20. My point is this: You want to give Sabean 2 more years to rebuild the offense. In order to do that, he would've have to have stocked the farm system with offensive talent over the last 4 years or so in order for them to be ready within the next 2 years that you want to give him. Follow so far? Now, stay with me on this point. The Giants have a grand total of zero offensive talent in their minor league system that will be ready to go within the next 2 years. Therefore, this "stealth rebuild" that you speak of is either (1) a complete failure, (2) not going to be achievable in the time frame you want to give Sabean or (3) both of the above.

    That is why Sabean has to go. He has failed the organization. In any other occupation, he would have been fired a long time ago for mismanagement. I don't see why that is so hard to understand.

    Just so we don't misunderstand each other, I would not normally be a proponent of an 8 year rebuild. However, it is apparent to me that it very well could be what the Giants are facing now, whether they wanted to or not. There is no short term solution to the problem that they are facing with the complete dearth of offensive talent in the pipeline. The failure to recognize this and continue to delay the rebuilding process is only going to make it worse.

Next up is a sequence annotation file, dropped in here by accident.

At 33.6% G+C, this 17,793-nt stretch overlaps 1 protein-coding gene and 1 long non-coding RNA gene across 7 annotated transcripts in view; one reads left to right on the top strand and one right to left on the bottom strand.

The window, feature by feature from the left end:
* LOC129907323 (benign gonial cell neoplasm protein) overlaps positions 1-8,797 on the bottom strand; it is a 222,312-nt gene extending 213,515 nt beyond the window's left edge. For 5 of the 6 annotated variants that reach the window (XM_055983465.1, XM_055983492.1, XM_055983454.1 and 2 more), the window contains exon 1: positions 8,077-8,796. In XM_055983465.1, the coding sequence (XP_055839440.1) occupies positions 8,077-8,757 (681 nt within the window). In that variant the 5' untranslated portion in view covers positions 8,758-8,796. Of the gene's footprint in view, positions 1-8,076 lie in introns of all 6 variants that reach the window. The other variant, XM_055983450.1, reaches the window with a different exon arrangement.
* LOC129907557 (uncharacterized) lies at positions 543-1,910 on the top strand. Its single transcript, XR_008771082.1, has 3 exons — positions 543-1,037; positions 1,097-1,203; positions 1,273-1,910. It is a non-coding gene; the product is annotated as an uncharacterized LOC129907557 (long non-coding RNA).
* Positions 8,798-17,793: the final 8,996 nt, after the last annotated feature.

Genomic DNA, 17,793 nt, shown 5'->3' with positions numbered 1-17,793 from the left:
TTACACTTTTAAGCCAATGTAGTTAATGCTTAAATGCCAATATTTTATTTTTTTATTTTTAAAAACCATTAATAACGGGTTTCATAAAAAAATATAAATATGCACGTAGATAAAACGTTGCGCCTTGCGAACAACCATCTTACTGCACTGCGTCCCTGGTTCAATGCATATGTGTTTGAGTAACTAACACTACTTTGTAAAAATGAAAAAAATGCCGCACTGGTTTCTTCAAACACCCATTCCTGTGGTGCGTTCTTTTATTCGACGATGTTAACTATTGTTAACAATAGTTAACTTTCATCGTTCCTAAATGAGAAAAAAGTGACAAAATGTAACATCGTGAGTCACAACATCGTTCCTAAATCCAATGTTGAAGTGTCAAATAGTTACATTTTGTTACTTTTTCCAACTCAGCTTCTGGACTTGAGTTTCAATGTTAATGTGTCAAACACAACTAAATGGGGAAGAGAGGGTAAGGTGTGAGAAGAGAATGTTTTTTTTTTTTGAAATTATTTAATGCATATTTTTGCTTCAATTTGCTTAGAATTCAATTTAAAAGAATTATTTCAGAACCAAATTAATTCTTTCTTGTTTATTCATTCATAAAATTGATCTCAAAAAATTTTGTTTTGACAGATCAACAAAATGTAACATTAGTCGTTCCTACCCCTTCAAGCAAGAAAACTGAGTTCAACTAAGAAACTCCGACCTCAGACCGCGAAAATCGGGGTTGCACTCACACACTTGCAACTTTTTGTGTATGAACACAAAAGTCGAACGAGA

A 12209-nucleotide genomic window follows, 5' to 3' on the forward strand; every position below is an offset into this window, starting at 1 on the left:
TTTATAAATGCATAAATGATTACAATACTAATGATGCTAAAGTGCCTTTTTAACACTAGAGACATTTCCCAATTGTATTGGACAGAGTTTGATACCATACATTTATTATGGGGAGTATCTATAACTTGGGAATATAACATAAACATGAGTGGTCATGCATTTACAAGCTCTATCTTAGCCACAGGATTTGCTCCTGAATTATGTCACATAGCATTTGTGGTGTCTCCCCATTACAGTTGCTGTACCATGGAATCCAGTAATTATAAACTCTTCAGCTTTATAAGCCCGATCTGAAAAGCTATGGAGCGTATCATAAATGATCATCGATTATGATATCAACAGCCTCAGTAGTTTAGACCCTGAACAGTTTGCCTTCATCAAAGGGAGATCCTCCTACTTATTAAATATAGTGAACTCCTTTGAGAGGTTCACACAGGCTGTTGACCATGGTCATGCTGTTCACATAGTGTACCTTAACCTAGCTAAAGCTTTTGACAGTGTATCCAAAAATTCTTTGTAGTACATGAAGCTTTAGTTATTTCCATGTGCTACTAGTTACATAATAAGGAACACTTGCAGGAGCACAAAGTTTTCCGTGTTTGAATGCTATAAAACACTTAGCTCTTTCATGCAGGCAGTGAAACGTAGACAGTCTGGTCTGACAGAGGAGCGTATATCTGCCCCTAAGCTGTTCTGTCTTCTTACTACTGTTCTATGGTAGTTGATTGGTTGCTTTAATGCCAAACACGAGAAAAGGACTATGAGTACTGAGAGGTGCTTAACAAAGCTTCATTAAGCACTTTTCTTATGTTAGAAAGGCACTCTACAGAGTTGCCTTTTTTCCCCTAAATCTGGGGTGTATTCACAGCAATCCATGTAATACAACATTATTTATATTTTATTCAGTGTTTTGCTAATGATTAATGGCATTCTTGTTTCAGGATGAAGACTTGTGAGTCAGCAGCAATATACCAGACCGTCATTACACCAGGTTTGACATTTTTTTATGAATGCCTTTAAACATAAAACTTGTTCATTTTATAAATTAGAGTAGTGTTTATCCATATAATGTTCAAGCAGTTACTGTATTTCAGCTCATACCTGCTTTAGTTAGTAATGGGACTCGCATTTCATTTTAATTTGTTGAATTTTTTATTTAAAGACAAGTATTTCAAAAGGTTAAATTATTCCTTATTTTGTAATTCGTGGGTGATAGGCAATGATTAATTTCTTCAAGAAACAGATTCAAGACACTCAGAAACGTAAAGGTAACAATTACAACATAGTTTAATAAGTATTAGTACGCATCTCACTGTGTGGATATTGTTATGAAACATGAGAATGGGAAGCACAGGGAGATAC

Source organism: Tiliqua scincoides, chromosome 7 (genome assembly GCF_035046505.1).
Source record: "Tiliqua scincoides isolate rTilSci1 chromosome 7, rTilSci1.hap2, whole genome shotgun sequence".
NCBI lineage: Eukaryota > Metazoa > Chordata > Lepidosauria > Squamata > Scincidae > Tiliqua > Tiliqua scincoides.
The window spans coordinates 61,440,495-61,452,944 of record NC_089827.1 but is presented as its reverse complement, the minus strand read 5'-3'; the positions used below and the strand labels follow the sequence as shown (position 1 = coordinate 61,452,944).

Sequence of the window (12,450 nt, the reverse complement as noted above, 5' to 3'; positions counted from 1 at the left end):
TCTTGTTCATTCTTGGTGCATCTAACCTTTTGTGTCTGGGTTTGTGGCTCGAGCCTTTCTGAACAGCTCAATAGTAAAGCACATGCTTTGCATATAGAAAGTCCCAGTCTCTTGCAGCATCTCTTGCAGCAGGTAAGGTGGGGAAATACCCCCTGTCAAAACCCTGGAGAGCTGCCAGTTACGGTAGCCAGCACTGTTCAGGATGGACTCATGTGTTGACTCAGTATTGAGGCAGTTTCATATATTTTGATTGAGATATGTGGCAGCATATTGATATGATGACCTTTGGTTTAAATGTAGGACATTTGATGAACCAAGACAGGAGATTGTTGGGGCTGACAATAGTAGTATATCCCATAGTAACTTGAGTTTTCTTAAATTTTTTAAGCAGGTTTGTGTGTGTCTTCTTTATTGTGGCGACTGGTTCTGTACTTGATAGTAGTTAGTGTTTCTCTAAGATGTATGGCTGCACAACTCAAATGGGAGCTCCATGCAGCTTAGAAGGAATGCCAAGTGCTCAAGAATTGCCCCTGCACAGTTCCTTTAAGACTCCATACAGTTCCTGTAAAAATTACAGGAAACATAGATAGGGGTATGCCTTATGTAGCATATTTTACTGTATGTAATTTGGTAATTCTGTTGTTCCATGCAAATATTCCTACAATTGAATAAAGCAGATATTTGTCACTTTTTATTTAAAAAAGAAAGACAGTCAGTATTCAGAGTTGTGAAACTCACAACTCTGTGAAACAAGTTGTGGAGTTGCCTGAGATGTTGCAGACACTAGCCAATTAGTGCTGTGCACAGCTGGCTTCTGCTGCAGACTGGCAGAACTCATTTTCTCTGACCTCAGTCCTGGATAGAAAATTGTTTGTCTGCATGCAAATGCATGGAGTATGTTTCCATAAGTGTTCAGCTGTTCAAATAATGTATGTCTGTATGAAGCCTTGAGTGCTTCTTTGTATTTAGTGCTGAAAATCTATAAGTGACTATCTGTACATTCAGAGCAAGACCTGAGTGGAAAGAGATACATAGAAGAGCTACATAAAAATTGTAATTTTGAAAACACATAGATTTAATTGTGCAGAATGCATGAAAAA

21. My point is this: the pitching staff is pretty good right. There is no "need" for position prospects who are "ready" to come up if the pitching prospects keep percolating upward as I expect and are then traded off to get the position players we need to fill out the team.

    My thesis is this: as the new pitching prospects come up and are ready to take on the majors, we can trade off people, mixing and matching, based on interest on the part of other teams.

    For example, the A's didn't have the outfielders they needed when all their players started getting injured (and why isn't Beane as excoriated by the fans for acquiring gympy players like Bradley et al, the way Sabean has been for acquiring older players? Anyone can see that Bradley and the rest of these players are going to go on the DL over and over again), so he traded off minor prospects to get the players he needed.